As I’ve arguedmanytimes, MCC should not necessarily curtail a country’s compact development process just because it fails the Control of Corruption hurdle. For corruption to be a valid justification, MCC should be able to point to a concrete decline in actual policy—not just in score. MCC’s official guidance suggests this is the agency’s approach, as well, noting that the board should use its judgement—informed by its understanding of data limitations—to interpret what the scorecard says about policy performance. Unfortunately, the board’s interpretation of the data has sometimes been more rigid than the indicators’ imprecision allows. For instance, the board decided not to reselect Benin, Sierra Leone (FY2014), and Kosovo (FY2017) for compact eligibility when they narrowly failed the Control of Corruption indicator, even though MCC acknowledged (for the former two at least) there had been no deterioration in policy. Sierra Leone and Kosovo were relegated to MCC’s much smaller threshold program. Benin was reselected for compact eligibility the following year, but only after compact development was slowed by the earlier decision. Earlier this year, I was hopeful that MCC would formalize an approach to corruption that would—for decisions about whether to reselect countries to continue compact development—reduce the need for the board to trade off appearing to “play by the rules” (countries must pass the Control of Corruption hurdle) and the imperative to use data wisely. The current guidance isn’t explicit about this, leaving open the possibility that the board could use the Control of Corruption indicator as an “easy out.” I hope that’s not the route they’ll take.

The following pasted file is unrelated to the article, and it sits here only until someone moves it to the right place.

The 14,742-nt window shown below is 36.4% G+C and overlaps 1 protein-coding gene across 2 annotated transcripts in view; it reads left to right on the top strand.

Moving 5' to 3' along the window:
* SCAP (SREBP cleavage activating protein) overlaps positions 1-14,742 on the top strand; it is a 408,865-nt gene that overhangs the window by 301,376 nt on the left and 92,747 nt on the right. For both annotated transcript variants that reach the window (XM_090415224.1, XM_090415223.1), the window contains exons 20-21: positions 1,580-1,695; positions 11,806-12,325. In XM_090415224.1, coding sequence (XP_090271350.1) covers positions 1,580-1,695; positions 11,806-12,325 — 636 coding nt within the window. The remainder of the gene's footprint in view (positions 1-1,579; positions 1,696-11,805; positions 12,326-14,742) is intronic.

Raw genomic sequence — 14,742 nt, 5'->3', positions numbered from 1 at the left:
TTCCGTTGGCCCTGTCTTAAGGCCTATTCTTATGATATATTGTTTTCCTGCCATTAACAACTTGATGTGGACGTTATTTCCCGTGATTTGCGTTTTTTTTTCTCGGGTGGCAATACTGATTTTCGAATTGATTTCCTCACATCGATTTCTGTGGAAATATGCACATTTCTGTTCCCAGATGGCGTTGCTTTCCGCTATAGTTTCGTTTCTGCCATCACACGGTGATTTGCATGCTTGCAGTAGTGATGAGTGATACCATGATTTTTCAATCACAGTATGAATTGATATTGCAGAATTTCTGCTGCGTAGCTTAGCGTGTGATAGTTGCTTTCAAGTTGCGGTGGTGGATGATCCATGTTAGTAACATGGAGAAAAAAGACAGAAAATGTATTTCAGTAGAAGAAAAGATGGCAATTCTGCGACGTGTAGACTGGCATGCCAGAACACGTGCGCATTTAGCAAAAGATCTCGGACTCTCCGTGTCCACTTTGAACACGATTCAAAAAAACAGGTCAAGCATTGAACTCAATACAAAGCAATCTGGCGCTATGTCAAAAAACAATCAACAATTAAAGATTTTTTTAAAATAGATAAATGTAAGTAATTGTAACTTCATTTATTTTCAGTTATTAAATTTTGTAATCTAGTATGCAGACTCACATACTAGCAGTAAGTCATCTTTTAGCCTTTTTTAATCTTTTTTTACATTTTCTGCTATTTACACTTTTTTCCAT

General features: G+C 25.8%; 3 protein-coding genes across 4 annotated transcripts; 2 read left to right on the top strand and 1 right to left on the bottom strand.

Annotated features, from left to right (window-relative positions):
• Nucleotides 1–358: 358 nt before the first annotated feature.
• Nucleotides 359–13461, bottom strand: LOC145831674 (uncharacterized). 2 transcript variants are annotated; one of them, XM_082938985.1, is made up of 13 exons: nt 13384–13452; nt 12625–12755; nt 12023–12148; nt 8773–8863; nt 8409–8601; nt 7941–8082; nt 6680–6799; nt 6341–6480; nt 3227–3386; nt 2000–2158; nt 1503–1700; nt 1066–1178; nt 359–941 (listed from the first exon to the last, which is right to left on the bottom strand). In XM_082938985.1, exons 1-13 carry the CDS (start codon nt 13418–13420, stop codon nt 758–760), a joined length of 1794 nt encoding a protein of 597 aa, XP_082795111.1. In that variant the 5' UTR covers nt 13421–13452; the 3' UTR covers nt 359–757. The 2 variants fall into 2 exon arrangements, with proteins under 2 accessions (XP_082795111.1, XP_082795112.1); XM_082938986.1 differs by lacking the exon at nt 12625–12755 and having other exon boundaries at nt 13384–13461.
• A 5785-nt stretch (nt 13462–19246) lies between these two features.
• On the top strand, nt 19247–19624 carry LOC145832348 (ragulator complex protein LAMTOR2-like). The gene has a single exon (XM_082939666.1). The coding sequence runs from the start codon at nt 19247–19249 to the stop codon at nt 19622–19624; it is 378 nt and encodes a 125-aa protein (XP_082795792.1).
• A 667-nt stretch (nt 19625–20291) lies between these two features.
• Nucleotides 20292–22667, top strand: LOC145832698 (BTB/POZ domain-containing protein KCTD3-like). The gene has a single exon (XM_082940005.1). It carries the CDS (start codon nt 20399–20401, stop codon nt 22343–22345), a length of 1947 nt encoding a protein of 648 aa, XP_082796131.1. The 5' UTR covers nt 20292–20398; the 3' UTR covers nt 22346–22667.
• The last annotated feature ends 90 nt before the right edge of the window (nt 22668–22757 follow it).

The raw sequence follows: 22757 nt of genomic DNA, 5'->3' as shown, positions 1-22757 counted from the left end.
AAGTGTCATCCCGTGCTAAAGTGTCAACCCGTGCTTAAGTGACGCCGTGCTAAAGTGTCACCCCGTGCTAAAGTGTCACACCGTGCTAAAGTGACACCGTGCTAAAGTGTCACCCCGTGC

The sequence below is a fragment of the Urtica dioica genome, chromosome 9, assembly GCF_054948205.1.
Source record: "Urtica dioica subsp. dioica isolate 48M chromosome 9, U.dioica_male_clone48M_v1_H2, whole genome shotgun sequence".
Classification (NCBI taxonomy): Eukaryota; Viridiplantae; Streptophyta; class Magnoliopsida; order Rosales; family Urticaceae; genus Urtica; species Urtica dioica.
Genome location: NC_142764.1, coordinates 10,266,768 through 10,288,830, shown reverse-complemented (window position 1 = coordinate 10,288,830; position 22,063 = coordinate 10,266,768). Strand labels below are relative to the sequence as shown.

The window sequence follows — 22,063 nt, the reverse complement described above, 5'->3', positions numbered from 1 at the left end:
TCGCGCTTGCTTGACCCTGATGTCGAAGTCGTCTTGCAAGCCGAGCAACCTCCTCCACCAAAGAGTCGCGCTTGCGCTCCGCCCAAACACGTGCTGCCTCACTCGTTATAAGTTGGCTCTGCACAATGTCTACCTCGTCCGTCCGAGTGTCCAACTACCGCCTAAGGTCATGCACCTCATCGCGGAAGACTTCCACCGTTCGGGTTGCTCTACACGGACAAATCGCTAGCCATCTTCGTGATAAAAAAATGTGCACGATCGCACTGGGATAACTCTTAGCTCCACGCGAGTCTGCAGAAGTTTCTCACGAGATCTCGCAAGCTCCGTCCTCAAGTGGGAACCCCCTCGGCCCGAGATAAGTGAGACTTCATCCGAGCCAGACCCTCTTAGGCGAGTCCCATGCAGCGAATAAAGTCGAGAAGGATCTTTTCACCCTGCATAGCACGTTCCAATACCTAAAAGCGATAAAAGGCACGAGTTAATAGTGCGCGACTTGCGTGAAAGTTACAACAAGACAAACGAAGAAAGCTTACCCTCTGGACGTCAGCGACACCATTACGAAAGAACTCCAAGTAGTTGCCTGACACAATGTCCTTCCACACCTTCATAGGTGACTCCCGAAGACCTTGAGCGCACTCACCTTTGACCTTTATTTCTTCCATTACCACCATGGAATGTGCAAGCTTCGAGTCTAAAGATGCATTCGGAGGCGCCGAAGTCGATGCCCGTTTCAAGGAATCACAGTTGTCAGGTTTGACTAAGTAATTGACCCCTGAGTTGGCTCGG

I hope that instead, the board gives greater scrutiny to other aspects of the Philippines’ scorecard data. For eligibility for a second compact, MCC is clear that there is a higher “good governance” bar. The agency looks not just for a passing scorecard, but for improved performance during the course of the previous compact. In the past, I’ve highlighted why this can sometimes be an impractical criterion, but for the Philippines, there are some signals the board should heed. Notably, while the Philippines still easily passes the Civil Liberties indicator, Freedom House (the indicator’s source) gave the Philippines a “downward trend arrow” due to the extrajudicial killings associated with the war on drugs, as well as threats against civil society activists. The Philippines also fails the Rule of Law indicator (which covers events of 2016 and earlier). The decline is slight, and, given its longstanding middle-of-the-pack rank, it has failed this indicator before. But it will be useful for MCC and the board to understand what is behind the decline and how assessments have changed over the past year.